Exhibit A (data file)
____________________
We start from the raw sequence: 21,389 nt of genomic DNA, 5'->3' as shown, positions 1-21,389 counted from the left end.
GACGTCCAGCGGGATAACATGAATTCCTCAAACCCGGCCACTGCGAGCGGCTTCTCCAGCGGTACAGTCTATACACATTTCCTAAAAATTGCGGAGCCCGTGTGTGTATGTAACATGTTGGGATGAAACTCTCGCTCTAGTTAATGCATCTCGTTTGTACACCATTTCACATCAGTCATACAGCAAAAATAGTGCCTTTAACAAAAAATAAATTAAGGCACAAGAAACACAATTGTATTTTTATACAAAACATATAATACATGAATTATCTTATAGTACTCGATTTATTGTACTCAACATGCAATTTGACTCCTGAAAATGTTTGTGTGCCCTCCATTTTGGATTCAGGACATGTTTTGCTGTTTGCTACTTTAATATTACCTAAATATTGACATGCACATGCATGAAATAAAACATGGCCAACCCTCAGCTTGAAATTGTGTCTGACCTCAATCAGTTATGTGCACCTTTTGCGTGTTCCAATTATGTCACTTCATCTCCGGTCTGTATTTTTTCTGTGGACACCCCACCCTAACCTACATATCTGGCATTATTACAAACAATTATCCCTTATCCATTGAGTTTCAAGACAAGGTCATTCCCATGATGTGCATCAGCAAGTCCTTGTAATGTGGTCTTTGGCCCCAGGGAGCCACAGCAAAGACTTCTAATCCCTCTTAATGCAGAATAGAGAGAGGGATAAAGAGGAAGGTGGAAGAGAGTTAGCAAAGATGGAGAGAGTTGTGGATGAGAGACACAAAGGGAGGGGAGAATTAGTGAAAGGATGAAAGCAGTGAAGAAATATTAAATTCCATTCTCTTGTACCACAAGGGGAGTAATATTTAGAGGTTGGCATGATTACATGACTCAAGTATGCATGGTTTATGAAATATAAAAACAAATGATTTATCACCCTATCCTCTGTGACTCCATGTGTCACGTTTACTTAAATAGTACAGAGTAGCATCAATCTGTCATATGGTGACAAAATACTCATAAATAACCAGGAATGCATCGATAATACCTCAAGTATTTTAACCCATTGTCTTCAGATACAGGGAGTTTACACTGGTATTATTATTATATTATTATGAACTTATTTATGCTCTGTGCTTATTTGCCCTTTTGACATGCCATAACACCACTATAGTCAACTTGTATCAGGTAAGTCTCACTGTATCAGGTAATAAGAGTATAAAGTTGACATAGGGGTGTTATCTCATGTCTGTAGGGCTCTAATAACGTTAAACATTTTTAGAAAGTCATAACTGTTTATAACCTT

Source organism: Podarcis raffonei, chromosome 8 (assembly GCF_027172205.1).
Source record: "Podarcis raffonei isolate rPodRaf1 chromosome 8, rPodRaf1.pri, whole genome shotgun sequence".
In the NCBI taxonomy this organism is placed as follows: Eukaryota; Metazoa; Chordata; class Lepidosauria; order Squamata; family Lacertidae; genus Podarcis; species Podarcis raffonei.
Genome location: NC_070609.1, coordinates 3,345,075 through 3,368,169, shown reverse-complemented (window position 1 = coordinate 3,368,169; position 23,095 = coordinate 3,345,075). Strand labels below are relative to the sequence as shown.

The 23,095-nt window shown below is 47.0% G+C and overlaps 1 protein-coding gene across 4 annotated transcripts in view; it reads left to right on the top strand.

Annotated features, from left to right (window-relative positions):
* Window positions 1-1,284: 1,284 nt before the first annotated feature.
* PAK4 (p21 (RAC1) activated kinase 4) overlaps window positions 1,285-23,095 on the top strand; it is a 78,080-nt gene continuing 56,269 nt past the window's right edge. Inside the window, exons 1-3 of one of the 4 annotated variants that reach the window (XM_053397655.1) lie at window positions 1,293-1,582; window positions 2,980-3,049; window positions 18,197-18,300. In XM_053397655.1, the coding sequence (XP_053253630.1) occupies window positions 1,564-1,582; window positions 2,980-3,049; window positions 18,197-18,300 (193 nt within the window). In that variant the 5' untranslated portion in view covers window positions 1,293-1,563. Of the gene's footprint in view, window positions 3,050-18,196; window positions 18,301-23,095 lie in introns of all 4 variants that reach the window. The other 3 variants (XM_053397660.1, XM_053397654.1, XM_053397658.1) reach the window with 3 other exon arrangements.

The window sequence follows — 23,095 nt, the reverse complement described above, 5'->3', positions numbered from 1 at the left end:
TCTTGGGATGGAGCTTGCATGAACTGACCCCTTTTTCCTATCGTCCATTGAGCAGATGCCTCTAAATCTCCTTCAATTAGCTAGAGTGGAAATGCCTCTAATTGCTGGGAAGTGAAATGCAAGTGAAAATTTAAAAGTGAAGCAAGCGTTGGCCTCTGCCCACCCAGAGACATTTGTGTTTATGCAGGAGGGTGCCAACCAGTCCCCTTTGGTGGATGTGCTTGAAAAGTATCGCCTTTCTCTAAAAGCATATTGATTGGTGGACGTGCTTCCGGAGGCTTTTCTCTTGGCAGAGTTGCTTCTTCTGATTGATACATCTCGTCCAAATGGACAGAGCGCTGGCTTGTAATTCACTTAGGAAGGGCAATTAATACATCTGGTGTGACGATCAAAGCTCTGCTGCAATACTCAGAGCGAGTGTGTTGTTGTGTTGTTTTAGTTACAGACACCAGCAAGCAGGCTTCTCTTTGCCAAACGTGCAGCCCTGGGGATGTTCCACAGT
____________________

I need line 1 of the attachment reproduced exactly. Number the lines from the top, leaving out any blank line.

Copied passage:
We start from the raw sequence: 21,389 nt of genomic DNA, 5'->3' as shown, positions 1-21,389 counted from the left end.